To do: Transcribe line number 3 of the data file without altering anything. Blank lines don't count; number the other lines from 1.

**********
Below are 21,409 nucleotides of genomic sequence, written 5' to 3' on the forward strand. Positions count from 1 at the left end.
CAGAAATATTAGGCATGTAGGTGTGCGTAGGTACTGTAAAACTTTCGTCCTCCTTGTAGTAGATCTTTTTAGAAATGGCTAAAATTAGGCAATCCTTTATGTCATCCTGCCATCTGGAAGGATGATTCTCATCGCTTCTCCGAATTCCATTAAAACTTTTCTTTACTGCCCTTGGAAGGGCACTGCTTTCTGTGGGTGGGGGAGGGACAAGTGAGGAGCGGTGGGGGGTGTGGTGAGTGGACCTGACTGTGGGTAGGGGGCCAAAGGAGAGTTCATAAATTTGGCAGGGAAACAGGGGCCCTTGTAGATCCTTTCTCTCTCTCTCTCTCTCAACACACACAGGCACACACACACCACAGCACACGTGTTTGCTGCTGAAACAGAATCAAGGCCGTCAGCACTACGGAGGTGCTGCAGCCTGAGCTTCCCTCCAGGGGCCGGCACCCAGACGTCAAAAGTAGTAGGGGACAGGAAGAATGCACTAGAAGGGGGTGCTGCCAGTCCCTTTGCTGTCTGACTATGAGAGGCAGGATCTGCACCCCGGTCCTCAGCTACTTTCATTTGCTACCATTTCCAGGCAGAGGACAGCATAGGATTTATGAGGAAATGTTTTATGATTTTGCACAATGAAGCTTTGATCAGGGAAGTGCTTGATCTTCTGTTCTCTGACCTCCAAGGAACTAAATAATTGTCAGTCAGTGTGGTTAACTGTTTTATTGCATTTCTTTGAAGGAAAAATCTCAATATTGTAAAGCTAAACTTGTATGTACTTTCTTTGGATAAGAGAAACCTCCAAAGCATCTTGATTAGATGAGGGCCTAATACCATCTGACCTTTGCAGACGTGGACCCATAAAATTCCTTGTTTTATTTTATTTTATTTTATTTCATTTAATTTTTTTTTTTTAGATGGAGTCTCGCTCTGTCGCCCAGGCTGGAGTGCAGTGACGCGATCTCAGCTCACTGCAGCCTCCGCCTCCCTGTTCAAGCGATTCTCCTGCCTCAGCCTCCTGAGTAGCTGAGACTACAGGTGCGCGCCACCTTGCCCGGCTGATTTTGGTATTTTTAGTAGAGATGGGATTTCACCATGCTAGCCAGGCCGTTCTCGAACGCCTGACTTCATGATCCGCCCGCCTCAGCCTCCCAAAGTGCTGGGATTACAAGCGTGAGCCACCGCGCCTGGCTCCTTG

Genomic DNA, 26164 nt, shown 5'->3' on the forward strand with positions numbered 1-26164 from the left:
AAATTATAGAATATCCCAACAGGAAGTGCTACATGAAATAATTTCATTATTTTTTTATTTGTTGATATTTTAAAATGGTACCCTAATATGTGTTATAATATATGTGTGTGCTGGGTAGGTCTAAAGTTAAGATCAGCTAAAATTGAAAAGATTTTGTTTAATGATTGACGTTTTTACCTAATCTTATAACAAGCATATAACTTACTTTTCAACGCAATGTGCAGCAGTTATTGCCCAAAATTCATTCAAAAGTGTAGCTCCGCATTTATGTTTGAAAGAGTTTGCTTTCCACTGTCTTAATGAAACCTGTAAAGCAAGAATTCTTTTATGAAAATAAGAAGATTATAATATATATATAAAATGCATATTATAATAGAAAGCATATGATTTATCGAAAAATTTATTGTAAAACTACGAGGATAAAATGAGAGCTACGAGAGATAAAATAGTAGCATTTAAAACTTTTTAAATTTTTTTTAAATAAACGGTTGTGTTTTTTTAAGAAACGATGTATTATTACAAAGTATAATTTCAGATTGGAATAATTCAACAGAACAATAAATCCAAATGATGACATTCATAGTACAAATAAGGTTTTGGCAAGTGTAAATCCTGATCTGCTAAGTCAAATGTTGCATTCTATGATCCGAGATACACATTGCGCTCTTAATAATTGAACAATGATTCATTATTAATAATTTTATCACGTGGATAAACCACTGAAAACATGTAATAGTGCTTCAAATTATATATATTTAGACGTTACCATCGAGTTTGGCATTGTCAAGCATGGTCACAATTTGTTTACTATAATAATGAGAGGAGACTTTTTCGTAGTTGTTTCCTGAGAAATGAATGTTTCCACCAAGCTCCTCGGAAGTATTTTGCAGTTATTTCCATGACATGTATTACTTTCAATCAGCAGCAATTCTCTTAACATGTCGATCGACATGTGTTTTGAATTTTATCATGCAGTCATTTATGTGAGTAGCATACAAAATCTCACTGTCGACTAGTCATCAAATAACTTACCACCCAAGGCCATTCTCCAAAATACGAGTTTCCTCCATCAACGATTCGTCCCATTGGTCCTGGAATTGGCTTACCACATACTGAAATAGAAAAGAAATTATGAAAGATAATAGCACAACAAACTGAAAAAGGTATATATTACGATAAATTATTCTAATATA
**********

Genomic DNA, 26164 nt, shown 5'->3' on the forward strand with positions numbered 1-26164 from the left: